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rockfella79

Member
Nov 16, 2007
144
4
81
Thanks for the detailed insight. You saying any ATI 6XXX or above gpu should be fine right?
There are multiple transmission types (the way the image is sent to the display) for 3D, and unfortunately, your video card does not support the one in question. The majority of 3D transmission types don't really require anything special as long as you can tell your TV what type you're sending. The simplest and ugliest is Anaglyph. That's the old red/blue style (there are other color combinations too) that we've used for 3D for decades. Since it uses full-frame video, it doesn't require anything else other than the silly glasses. The other simple ones have one downside to Anaglyph, and that's that they are partial-frame 3D, which means you aren't getting 1080p per eye. Those are side-by-side, top-bottom and checkerboard. I believe top-bottom is what ESPN 3D used, and checkerboard was fairly common with DLPs. An interesting note is that the Avatar video game for the XBOX 360 actually has a built-in checkerboard 3D output option. These normally require you to tell your TV what 3D mode you're sending it (SBS, TB, etc.). If you don't, you'll just see what looks like two very similar videos next to each other!

The last option is the one that you appear to lack support for and that's Frame Packing. Frame Packing actually puts two 1080p frames (with a 10 pixel separator) along with the associated audio and sends it to the TV. This format requires HDMI 1.4a, because 1.3 and before do not contain the proper EDID to say "Hey, I support Frame Packing / 3D!" AMD's Radeon HD 5000 series and above all support 3D; however, the 6000 series includes a newer decoding engine (UVD 3) that can natively handle Frame Packing. It's possible to handle 3D movies without that feature, but it puts more stress on the CPU.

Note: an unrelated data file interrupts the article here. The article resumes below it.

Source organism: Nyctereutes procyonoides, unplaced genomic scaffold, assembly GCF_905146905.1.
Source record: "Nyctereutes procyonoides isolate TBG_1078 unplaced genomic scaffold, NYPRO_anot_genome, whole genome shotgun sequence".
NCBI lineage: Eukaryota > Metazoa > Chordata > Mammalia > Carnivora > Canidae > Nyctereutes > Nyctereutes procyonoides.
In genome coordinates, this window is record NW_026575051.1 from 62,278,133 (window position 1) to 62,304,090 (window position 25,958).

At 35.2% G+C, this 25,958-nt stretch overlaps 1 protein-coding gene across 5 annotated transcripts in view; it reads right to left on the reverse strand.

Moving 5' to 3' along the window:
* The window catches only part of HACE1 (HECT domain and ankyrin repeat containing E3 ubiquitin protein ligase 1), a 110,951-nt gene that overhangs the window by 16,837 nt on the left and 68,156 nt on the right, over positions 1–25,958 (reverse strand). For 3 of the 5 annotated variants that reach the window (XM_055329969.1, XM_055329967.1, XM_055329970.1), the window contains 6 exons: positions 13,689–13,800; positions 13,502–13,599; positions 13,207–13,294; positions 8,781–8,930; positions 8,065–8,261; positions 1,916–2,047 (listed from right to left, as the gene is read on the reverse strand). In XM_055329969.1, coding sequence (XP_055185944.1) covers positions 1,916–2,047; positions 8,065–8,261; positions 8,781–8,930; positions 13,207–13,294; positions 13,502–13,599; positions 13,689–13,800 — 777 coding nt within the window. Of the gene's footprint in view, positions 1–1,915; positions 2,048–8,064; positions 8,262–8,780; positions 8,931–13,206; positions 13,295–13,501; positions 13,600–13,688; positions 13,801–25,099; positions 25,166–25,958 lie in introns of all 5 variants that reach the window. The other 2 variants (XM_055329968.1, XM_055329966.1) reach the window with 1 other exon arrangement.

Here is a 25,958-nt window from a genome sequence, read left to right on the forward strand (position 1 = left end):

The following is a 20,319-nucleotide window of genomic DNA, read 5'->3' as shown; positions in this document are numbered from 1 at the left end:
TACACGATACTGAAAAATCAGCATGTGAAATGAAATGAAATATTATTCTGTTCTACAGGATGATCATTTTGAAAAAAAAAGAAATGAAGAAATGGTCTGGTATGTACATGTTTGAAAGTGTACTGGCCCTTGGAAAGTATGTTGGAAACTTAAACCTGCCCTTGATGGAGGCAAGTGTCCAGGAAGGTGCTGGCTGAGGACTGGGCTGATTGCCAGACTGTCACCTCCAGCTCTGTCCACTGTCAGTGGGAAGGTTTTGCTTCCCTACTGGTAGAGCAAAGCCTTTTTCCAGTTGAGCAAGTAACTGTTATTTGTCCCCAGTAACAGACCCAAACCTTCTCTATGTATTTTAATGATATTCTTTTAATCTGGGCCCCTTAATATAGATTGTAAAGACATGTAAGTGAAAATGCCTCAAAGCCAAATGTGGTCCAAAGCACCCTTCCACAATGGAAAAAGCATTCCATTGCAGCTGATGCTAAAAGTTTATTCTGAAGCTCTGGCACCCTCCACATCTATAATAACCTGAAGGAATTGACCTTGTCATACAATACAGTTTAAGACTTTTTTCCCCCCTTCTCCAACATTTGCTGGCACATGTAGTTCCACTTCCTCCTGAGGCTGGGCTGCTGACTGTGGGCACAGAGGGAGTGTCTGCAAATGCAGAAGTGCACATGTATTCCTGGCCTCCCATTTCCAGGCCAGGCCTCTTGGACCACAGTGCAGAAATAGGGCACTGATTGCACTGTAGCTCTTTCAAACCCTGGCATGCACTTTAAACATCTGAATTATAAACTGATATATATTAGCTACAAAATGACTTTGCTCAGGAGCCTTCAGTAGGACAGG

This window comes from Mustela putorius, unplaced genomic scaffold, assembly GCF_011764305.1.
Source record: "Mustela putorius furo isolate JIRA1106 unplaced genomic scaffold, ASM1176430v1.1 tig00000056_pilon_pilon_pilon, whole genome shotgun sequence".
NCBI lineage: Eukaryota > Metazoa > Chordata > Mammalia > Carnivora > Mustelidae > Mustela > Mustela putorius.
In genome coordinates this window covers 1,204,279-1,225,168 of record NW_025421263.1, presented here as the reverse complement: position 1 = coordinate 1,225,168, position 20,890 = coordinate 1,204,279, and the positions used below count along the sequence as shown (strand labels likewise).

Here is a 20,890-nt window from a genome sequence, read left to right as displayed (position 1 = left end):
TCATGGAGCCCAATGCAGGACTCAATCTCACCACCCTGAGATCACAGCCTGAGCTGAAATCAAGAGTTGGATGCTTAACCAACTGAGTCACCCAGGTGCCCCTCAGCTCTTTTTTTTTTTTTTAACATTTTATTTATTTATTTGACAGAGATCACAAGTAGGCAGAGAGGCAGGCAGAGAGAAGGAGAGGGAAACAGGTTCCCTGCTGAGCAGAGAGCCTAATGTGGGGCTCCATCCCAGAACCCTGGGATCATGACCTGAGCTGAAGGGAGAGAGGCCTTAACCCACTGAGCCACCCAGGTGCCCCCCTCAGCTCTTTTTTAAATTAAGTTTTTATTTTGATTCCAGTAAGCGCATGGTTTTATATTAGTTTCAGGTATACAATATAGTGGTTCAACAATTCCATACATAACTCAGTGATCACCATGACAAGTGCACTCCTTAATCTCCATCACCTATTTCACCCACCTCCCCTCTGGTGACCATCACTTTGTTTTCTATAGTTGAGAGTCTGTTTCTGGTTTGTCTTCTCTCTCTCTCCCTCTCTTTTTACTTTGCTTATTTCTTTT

Aikouka

Lifer
Nov 27, 2001
29,011
310
126
ATI 6XXX and above or Nvidia GT 430 or better.
Yeah. I normally just recommend the AMD cards because they're usually cheaper and have good passive options, and since you're just using decoding, any performance delta doesn't really matter. The only thing that gets me is that the 5450 is almost always on sale but never the 6450! ...and if it is, it's always an air-cooled one! :(
 

poofyhairguy

Lifer
Nov 20, 2005
14,612